Recently, the AIA issued its once-every-ten-year revisions to some of the most commonly used documents in construction contracting, including the A101, B101 and A201 documents. The revisions are significant, and will impact all players in the industry, including owners, contractors and architects. Many revisions constitute notable improvements to these time-tested contract documents. Others pose threats to the unwary, and unintended consequences may follow in the absence of careful negotiation on the front end of a particular project. This article is the first in a series that will explore those changes and offer brief insight into potential negotiation options.
Part 1: Dispute Resolution Under the Revised A201 General Conditions Document
Part 1 of the series will focus on modifications to the dispute resolution provisions of the A201 General Conditions document. While this article does not address all such modifications, it seeks to tee up those that potentially have the greatest impact.
The definition of “Claim” in Section 15.1.1 features two important changes. First, the definition now expressly includes requests for changes in Contract Time. While this may, to some, be simply a recognition of what has always been implicit, it clarifies that requests related to Contract Time will be subject to the same notice and timing requirements as any other claim. Second, a provision was added which now states that an Owner is not required to file a claim to impose Liquidated Damages (LDs) in the event of a delay. On the one hand, this makes sense in that the imposition of LDs has already been agreed upon elsewhere in the contract. On the other hand, it poses a potential trap to the Contractor. Specifically, in the absence of a claim by the Owner for LDs, a contractor may not then know the importance of making its own claim for a time extension (or to recover acceleration costs), thereby unwittingly finding itself time-barred from raising its best defense to an LD claim.
As has always been the case, timely Notice of Claim is required to trigger the claims resolution process. The revisions have modernized the mode for giving many types of notices under the A201 to include, for example, electronic transmissions. Beware that Notices of Claims under Section 1.6.2 must still be given the old-fashioned way: in writing, and delivered by certified or registered mail, or by courier. Given that this document will not be revised for another ten years, this trap for the unwary seems out of touch with current practice.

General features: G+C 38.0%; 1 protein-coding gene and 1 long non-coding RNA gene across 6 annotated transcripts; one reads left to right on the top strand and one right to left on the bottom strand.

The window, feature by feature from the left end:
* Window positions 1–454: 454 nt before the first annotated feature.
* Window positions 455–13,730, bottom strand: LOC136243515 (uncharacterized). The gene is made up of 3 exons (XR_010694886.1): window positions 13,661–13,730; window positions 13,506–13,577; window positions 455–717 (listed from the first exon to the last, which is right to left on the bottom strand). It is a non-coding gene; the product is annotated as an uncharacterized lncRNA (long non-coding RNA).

Claims must still be resolved by an Initial Decision Maker (IDM) as a prerequisite to Mediation or formal dispute resolution. The Architect is automatically deemed to be the IDM unless otherwise agreed upon. The revisions to Section 1.1.8, however, now protect the Architect from liability in its performance of that function “for results of interpretations or decisions rendered in good faith.” The problem here lies in the reality that many claims present issues that potentially could result in liability for the Architect (i.e., defective design). In such cases, it would appear that the Architect would be placed in a potentially-intolerable conflict of interest situation. Worse, the exculpatory language of Section 1.1.8 could in some circumstances be outcome determinative of another party’s ability to get a remedy, as long as the Architect was acting in good faith. This provision needs careful consideration in the negotiation phase, and perhaps further provides a good rationale for the use of an outside neutral party (i.e., a dispute review board) to serve in the IDM role.